The comments came thick and fast: "Only in Lawrence." "What do you expect; it's happening in Lawrence." "Lawrence is so different from the rest of the state."
These and other observations, often rude and crude, were heard and seen on radio and television stations and in the print media following the recent opening of Lawrence's domestic partnership registry.
True, Lawrence is a different kind of town. Whether it is similar to other college towns like Manhattan; Boulder, Colo.; Ames, Iowa; Columbia, Mo.; and other cities is a matter of debate, but there is no question it is far different from other Kansas towns and cities, no matter what size.
Some residents take great pride in Lawrence being different, not conforming to the typical Kansas blueprint, while others find it difficult to understand why it is so different and so divided on so many issues.
A longtime Lawrence resident sadly noted, "There really isn't anything that unifies Lawrence. It's a town that is split on most everything."
He said that although there are many major issues facing Lawrence, the state and the nation, Lawrence residents have a hard time getting together to approve a common course of action.
Lawrence is a split community, whether it is dealing with land use and zoning, growth vs. no growth or smart growth, smoking in public or even privately owned buildings, the question of domestic partnership, environmental issues, evolution, abortion, politics, Iraq, lifestyles or what needs to be done to protect or preserve downtown. We differ on the invasion or encroachment on city park land, the need for major recreational facilities, the use of artificial turf for Haskell Stadium, the use of tax abatements to attract new industry and new jobs, how many rental units should be allowed in various types of housing, the question of housing density, sales tax, the energy situation, the use of coal, wind or nuclear power, offshore oil drilling, the lack of new refineries, the looming scarcity of fresh water and on and on.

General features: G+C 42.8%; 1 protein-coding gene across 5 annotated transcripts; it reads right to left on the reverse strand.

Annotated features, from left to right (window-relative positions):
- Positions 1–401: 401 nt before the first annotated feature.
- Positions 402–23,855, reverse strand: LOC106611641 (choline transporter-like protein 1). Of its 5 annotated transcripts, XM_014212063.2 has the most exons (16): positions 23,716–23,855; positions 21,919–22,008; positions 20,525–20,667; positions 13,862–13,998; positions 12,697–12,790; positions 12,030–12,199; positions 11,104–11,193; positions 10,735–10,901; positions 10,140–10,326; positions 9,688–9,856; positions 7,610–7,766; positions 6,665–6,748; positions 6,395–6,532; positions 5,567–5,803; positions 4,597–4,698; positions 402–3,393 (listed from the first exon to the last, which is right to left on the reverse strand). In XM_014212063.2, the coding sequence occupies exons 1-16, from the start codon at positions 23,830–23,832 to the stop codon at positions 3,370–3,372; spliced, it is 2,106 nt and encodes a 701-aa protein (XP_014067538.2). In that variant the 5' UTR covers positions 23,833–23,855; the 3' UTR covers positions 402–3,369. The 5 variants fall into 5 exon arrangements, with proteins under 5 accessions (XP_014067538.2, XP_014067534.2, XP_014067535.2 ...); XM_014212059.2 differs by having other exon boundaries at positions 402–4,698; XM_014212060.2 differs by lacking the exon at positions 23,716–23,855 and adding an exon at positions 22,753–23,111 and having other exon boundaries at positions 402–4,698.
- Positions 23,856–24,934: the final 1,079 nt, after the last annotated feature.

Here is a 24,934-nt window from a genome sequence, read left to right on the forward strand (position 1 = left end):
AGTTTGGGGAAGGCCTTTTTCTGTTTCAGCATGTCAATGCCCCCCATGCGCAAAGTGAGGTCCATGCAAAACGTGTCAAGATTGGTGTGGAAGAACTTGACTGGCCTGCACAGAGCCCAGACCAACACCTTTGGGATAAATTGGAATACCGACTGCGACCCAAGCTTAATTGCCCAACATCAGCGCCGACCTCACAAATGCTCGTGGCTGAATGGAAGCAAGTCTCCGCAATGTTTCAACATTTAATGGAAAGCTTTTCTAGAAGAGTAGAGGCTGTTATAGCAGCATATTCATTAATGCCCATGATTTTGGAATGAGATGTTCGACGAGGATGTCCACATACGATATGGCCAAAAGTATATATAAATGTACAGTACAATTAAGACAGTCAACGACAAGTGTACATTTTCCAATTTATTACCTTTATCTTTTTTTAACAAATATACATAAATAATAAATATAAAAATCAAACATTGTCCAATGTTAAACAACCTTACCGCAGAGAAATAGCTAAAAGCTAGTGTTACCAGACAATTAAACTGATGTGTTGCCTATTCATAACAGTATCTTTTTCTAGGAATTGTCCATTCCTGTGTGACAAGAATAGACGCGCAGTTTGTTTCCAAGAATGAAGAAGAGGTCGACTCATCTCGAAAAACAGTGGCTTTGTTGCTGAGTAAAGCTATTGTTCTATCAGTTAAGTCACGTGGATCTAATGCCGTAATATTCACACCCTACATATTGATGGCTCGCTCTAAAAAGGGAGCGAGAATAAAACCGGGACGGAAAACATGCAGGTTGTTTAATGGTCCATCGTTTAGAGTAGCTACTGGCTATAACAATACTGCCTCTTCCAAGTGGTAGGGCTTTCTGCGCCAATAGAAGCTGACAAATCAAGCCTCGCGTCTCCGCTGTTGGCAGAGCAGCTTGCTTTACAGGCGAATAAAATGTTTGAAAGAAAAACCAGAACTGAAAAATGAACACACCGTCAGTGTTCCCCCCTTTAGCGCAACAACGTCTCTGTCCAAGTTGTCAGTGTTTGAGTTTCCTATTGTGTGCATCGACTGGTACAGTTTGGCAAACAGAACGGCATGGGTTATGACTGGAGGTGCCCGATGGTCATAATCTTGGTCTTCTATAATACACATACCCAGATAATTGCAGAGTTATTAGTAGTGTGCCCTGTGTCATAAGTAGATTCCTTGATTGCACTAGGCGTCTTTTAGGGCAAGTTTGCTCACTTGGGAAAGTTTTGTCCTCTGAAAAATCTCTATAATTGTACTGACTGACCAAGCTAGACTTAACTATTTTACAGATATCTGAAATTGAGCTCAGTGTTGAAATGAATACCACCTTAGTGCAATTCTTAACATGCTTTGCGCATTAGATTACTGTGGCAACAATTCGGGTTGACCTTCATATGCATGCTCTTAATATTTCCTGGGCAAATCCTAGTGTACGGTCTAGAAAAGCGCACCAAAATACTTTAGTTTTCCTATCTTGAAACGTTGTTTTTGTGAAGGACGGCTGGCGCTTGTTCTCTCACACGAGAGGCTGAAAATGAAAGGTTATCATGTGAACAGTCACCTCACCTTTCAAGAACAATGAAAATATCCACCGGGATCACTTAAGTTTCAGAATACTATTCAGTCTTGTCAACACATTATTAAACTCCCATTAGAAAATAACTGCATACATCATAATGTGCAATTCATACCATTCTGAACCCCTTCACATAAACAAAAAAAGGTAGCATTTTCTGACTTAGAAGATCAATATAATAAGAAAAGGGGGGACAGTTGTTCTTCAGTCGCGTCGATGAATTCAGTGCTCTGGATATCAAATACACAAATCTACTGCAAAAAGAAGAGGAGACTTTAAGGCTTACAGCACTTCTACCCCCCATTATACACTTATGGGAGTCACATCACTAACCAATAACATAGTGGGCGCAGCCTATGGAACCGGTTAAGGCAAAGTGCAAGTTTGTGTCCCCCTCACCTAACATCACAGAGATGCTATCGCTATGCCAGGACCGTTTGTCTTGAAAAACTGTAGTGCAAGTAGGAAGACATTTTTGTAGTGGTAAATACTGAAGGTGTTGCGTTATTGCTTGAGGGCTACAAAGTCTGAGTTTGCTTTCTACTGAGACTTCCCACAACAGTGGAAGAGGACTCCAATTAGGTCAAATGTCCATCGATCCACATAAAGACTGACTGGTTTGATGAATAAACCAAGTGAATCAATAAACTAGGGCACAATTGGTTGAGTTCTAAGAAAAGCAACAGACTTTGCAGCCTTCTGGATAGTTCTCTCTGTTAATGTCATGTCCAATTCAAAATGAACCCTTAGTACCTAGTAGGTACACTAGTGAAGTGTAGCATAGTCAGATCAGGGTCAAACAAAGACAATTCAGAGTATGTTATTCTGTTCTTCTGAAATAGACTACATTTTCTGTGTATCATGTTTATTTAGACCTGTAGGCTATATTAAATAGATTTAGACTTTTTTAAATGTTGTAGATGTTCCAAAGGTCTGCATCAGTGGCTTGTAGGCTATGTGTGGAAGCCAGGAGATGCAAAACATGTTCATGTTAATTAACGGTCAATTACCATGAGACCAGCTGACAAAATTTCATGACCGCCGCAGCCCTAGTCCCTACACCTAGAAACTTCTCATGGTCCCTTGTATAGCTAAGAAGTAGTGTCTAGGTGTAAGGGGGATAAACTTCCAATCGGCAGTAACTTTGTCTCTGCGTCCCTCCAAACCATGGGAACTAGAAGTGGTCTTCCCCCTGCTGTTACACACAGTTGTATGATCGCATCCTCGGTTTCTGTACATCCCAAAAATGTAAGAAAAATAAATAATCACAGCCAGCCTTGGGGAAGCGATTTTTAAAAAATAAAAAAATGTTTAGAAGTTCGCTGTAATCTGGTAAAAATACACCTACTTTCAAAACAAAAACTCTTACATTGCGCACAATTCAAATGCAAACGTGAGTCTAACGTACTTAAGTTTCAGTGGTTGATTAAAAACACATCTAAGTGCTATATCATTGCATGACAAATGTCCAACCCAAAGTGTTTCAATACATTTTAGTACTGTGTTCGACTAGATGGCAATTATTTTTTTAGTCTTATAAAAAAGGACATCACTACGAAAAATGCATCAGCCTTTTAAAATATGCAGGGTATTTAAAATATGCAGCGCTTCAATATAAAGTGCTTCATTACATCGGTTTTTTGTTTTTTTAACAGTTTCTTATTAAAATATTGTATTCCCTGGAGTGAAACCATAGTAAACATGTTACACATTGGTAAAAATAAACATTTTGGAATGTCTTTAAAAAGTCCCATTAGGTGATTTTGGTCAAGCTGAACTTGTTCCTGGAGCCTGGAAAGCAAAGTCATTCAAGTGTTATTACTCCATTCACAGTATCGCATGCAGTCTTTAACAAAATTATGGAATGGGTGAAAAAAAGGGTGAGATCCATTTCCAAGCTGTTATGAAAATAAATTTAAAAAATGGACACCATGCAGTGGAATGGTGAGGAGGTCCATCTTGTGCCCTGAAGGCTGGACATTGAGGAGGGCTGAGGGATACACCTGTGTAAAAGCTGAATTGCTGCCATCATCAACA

Some say this is evidence of an exciting, vigorous, alive city with new ideas rather than a dull, uninteresting place in which to live and work.
There is, however, one glaring exception to the Lawrence split. Just about the only thing that captures the attention and interest of most residents is sports, particularly Kansas University basketball. That's the one topic people of all ages seem to get involved in, particularly at the end of the KU basketball season when local residents, KU graduates or not, wonder where the Jayhawks will be seeded in the NCAA Tournament and whether they can make it into the Final Four or maybe win a national championship.
This is the only thing that comes close to uniting the city and its residents.
Here in a university town, a large percentage of the population is involved in education in one way or another, but even so, sports apparently are so dominant in the minds of local residents that they don't say much or seem concerned about the money spent on sports, sports facilities, salaries for coaches and athletic department officials and the millions paid to talented young men who are in the business of professional sports.